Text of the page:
Ah, it's from a debate over at historum.com. A gentleman keeps demanding to know what happened before the big bang. While I will probably never change his opinion on the matter I do want to give the peanut gallery something they can wrap their heads around as the complexity of the subject.The problem is that we could tell a lot of information about a bomb if we had data on the explosion. It consists of a number of photons, nuclei, free neutrons, and other particles. With a knowledge of how particles interact, these "products" of the reaction reveal what kind of reaction produced them, which in turn reveals what particles in what arrangements were there before the reaction and what happened to them to cause the reaction. Loss of ability to calculate what happened before hits not at the time of the reaction, but a few steps before that. For example, if the bomb were the old gun type, it could be determined how much uranium (and/or other radioactive materials) was used, what its isotope ratios were, that two pieces of it (whose shapes we'd have a pretty good idea of) had been slammed together at a known speed, and even the general composition of the surrounding bombshell/detonator (because the atoms that it had been reduced to would still be observable). Only the structure and operation of the mechanism that had caused at least one of the pieces to move toward the other would be lost. The equivalent to that for the Big Band would be being able to hear God say "Let there be light" but being unsure of whether he had an English or Australian accent.

I'm proposing to use "the bomb" itself as that indescribable "thing" that came before everything.God self-destructed?! :jaw-dropp

Gawdzilla
16th January 2011, 05:06 PM
Thanks again. Delvo, gracias! Every problems you folks bring up will be one I'm ready for when my dear Discovery Institute shill comes back.

marplots
16th January 2011, 07:17 PM
One more thought. Although I might not be able to say with any confidence what happened before the Big Bang, it's pretty clear from some 10^-37 seconds afterward. Sounds pretty cool, huh?

Andrew Wiggin
17th January 2011, 03:49 AM
God self-destructed?! :jaw-dropp

I have preached that concept to christians as part of the 'I listened to you babble, now you have to listen to me babble' concept.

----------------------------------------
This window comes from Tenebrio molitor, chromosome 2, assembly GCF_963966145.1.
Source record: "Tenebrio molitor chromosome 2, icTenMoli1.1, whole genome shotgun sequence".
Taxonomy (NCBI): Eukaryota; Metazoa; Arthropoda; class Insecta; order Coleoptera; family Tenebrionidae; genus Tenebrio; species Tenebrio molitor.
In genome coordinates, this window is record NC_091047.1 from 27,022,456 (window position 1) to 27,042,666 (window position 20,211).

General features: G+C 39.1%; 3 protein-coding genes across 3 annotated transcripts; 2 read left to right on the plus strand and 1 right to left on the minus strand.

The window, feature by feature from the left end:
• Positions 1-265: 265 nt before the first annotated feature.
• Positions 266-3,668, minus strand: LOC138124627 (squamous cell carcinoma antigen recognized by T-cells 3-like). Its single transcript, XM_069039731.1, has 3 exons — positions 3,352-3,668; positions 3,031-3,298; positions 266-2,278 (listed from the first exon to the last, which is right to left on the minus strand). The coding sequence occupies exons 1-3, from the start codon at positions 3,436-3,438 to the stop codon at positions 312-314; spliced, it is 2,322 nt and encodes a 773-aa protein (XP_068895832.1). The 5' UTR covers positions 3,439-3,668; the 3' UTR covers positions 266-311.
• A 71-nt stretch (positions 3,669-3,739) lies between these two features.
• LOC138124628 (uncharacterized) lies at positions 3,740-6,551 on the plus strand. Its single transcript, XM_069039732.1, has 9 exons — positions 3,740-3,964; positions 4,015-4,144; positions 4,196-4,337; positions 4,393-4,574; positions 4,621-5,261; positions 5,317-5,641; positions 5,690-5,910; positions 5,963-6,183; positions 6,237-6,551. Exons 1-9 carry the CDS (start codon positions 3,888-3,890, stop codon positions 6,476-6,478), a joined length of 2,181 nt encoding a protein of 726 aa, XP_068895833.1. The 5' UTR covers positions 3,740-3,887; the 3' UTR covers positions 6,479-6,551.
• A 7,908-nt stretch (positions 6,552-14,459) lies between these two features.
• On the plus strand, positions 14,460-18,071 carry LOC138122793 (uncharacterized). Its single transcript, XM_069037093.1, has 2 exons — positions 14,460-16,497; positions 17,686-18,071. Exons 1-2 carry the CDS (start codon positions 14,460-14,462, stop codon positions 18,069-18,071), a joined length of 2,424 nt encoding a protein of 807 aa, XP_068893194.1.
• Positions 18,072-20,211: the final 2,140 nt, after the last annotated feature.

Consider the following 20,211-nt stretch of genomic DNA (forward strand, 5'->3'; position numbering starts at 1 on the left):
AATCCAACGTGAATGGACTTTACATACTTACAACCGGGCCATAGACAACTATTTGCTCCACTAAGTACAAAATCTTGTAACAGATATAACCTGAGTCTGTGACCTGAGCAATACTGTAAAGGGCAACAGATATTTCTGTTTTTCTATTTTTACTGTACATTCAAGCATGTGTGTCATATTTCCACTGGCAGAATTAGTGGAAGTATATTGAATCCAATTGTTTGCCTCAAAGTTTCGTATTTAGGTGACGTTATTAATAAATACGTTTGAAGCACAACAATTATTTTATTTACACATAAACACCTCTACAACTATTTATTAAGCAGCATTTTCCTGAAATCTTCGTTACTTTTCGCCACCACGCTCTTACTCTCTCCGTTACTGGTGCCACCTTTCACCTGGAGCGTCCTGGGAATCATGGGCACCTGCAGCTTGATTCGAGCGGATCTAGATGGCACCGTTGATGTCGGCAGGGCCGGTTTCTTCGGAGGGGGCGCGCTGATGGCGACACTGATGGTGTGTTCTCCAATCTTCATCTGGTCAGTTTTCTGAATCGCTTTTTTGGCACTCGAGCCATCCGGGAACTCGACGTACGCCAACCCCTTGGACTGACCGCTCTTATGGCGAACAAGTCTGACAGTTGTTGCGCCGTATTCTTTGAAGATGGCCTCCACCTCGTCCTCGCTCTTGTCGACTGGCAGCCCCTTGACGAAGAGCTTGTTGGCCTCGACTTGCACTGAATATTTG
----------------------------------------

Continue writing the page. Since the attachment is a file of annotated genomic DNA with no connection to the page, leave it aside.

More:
I call it the church of god the curious. God was the guy who pushed the button labeled 'don't push this button' and was instantly destroyed in the explosion. He did it out of boredom and curiosity. The closest mankind can come to godliness is to share god's last thoughts, which were 'Oh expletive, that was stupid'. Services consist of church members comparing scars and telling how they got them.

It generally isn't a well recieved message...

sphenisc
17th January 2011, 04:05 AM
...My analogy would be asking, "Well, what was your body before you were born?" This gets at the idea of a meaningless question..

I think there's a foetal flaw in your argument.

Wowbagger
17th January 2011, 08:08 AM
One more thought. Although I might not be able to say with any confidence what happened before the Big Bang, it's pretty clear from some 10^-37 seconds afterward. Sounds pretty cool, huh?Not good enough!! We must investigate the Initial Condition more!!!

Gawdzilla
17th January 2011, 10:38 AM
Not good enough!! We must investigate the Initial Condition more!!!

Contact Col. Paul Tibbets. :D

fuelair
17th January 2011, 10:49 AM
:di think there's a foetal flaw in your argument.

:d:d

marplots
17th January 2011, 12:38 PM
I think there's a foetal flaw in your argument.

That's because the Big Bang was infantaneous.

KingMerv00
17th January 2011, 01:09 PM
I'm not interested in defining this idea to the death, I'm just wondering if has any plausibility. So feel free to chew it up and spit it out.

Imagine there is an extremely complex machine, an thermonuclear bomb. It is in a stable state and following it's own "rules".

Then, it explodes.

In place of the largely static machine we now have an extremely energetic system that rapidly changes as it goes through the various stages of an uncontrolled nuclear reaction.

We have here two "states" that are very different. Unless we can understand the construction of a bomb we don't know what went before the explosion.

Anybody see where I'm going with this?

I think the point you are trying to make is fine but there is a minor nitpick that comes to mind.

Bombs start out organized and end up less so. The universe at T=0 was actually simpler than it is now. Entropy was at record lows.

Delvo
17th January 2011, 01:32 PM
I think there's a foetal flaw in your argument.Not as bad as thoe loethal one in your spoelling.

Fontwell
20th January 2011, 05:20 AM
What I find odd is that apparently there are people who need convincing it is hard to investigate the initial conditions of the big bang.

freedy
21st January 2011, 08:17 AM
Let’s try a smaller analogy.
Man saw fire, and learned how to create it from it’s fundamental elements of heat, fuel and oxygen!

Observing a nuclear explosion (or Big Bang) and determining the fundament elements is just a tad harder.